LFHK
2017-06-28
Lasallian Thought for the Day


Our Founder
Saint John Baptist de La Salle (1651-1719)









John Baptist de La Salle was born of a noble, well-to-do family in Reims, France, in 1651. Hence he received a good education. As a young student he felt the call to be a priest and even became a Canon of Reims Cathedral at the early age of sixteen. While studying for the priesthood in Paris, he suffered th loss of both his parents. Since he was the eldest of the family he had to return home to look after his brothers and sisters. However, the call to priesthood was very strong and he later returned to the seminary and was ordained priest at the age of twenty seven.

After a short time working as a priest, he noticed the lack of education for poor boys. Their parents could not afford to send their sons to school. The parents had to work all day while their children roamed the streets of Paris, becoming involved in petty crime. To John Baptist they seemed "far from salvation".

John Baptist de La Salle was a man of great vision and intellect, enriched with a deep faith and in ardent zeal. He was also a practical man, a man of action. He knew that God loved these poor children and was calling on him to express this love in a practical manner. He realised too, that a basic education would help these children contribute to the good of society and lead them to salvation. He therefore set about taking these boys off the street by finding good teachers and establishing schools. The boys were taught how to read, write and compute. They were also taught how to pray, to receive the sacraments, to behave politely and to respect each other.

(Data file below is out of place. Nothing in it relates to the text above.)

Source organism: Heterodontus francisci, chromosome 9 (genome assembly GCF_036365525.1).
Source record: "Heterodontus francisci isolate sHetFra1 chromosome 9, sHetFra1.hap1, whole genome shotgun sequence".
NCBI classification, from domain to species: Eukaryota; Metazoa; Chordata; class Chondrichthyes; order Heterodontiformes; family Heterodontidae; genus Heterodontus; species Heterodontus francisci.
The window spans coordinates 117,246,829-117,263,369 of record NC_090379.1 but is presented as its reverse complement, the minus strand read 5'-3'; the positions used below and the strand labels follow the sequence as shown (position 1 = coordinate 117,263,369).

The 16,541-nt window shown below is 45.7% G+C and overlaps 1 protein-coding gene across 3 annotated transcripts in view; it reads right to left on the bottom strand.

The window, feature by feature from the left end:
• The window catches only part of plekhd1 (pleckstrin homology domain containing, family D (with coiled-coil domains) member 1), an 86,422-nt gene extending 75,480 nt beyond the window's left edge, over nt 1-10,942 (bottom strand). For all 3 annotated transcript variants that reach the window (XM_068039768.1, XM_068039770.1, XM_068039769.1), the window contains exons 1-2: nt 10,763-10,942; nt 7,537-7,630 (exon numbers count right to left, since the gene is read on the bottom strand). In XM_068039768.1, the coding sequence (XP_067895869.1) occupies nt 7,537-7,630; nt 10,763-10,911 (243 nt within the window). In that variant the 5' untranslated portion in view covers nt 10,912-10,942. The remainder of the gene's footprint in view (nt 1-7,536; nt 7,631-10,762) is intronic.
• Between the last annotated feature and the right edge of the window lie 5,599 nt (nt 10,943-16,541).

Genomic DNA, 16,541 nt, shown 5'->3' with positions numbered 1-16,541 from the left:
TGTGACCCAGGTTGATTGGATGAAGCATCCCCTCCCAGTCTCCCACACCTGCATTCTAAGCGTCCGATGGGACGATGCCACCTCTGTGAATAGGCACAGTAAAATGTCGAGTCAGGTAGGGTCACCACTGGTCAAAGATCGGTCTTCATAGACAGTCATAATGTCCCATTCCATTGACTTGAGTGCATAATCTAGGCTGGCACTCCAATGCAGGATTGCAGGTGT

His reputation grew rapidly and in time, many yound men, inspired by his vision and work, joined him. He gathered them, as a small community, in his own house, gave them some basic teacher training and sent them out to teach. He faced opposition from his family, from some members of the Church, and from established schoolmasters but he carried on believing his work to be the work of God.

In this way, the Brothers of the Christian Schools, otherwise known as the De La Salle Brothers, came into being. John Baptist realised that God had been leading him on a journey he himself had never foreseen. The institute he founded was unique. Its members, though belonging to a religious order, were laymen who spent all their energy, indeed their whole lives in educating children, especially those most in need.

De La Salle was declared a Saint in 1900 and in 1950 was proclaimed universal patron of teachers.

"Those who have taught many to do what is right will shine like the stars for ever." (Daniel 12:3)

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